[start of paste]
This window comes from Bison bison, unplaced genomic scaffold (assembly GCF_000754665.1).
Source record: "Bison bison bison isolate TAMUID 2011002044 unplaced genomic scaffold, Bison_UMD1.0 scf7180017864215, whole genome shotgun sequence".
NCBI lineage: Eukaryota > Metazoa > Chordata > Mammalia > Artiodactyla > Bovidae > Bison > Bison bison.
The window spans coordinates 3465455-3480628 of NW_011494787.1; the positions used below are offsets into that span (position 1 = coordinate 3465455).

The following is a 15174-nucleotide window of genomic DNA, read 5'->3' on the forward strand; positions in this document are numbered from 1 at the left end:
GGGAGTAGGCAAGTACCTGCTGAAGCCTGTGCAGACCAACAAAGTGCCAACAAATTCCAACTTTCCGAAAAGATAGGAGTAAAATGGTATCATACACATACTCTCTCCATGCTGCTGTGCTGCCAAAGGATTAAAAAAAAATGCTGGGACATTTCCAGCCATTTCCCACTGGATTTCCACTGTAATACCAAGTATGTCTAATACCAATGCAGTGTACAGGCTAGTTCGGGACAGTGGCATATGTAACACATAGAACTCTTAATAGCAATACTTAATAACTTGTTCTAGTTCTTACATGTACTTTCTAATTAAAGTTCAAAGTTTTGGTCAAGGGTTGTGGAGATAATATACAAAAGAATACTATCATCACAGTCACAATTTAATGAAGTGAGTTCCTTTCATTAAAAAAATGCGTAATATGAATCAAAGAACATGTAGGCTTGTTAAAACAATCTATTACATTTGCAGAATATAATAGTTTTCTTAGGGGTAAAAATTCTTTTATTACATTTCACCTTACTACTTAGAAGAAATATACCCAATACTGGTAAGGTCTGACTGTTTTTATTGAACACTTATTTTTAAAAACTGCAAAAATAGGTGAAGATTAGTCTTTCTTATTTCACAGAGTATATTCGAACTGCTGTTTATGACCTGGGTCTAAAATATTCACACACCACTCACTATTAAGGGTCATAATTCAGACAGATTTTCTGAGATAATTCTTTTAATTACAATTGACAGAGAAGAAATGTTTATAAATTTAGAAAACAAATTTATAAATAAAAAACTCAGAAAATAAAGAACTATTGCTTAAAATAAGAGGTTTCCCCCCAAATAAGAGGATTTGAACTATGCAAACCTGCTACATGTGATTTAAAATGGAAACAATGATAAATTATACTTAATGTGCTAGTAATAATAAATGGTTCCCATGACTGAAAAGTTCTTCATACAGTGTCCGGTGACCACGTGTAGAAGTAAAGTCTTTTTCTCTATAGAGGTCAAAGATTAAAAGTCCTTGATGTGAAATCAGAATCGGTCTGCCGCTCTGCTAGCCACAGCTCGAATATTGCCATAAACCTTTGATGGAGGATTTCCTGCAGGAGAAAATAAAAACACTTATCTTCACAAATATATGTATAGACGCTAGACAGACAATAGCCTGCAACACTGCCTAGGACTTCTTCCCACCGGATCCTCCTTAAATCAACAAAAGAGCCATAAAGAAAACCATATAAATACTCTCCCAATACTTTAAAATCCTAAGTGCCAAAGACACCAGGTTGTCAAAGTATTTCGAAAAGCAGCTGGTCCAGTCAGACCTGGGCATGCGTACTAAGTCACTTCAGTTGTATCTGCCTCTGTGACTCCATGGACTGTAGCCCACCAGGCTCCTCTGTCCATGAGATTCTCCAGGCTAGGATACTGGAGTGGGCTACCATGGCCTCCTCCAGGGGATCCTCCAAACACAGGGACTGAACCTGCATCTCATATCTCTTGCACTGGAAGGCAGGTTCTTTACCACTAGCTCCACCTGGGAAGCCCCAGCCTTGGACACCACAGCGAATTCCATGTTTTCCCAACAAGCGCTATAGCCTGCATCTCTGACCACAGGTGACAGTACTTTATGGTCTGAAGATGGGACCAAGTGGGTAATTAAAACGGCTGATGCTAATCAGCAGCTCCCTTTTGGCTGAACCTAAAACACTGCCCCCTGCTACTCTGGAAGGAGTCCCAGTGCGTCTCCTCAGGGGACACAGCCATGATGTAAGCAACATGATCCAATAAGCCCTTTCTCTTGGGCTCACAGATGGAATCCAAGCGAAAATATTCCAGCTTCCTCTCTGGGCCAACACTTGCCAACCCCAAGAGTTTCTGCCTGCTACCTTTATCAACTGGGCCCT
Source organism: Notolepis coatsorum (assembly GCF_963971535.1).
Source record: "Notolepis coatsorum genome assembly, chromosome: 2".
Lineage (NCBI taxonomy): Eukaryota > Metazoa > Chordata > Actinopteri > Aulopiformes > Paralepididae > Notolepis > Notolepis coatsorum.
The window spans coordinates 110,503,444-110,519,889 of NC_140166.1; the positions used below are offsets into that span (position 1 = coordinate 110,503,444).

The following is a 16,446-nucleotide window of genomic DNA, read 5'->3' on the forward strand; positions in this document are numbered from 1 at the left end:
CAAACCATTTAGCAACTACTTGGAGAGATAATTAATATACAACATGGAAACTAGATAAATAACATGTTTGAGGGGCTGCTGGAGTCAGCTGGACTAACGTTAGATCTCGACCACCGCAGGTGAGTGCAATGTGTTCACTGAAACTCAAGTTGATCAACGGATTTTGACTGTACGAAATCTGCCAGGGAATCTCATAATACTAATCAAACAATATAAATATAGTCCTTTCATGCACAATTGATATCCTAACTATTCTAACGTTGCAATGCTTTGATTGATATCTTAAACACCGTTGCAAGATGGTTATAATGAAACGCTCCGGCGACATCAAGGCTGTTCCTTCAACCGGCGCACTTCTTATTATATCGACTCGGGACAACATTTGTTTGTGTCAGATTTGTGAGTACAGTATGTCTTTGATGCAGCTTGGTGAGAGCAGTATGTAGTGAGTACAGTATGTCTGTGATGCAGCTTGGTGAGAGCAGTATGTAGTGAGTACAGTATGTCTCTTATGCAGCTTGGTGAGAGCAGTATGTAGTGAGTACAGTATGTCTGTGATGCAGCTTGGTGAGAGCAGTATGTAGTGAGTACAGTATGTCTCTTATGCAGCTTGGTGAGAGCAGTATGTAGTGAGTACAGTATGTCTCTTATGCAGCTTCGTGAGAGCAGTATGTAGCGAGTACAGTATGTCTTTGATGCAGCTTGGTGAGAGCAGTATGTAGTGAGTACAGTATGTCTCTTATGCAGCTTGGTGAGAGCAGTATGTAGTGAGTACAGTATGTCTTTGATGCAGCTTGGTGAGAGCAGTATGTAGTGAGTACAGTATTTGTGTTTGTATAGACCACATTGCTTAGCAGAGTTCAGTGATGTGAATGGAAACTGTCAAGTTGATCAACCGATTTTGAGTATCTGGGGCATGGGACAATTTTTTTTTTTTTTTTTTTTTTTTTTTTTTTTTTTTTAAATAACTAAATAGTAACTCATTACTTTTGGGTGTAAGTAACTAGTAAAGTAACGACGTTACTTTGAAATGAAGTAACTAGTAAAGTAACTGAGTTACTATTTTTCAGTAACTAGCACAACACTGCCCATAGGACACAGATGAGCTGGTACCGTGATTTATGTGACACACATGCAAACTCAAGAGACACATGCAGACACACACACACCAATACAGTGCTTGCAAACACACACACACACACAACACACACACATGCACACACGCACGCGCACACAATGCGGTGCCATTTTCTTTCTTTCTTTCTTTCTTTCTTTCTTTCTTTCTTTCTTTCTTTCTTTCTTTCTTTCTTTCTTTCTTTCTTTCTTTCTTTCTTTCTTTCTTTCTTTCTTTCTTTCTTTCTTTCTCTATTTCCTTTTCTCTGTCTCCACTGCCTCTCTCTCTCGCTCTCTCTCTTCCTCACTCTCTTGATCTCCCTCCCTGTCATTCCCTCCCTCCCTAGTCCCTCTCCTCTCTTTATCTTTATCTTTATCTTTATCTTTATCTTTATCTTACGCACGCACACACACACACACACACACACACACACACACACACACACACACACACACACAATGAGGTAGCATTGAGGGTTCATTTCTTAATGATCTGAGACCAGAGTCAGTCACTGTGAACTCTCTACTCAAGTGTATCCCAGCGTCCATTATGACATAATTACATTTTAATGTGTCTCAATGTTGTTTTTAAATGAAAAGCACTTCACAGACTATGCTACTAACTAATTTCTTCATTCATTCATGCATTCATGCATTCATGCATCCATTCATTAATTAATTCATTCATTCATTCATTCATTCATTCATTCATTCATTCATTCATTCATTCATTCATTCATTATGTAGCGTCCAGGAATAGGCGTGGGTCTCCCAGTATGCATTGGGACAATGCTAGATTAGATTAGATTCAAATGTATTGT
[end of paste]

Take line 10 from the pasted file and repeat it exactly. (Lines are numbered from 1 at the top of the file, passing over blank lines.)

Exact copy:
The window spans coordinates 110,503,444-110,519,889 of NC_140166.1; the positions used below are offsets into that span (position 1 = coordinate 110,503,444).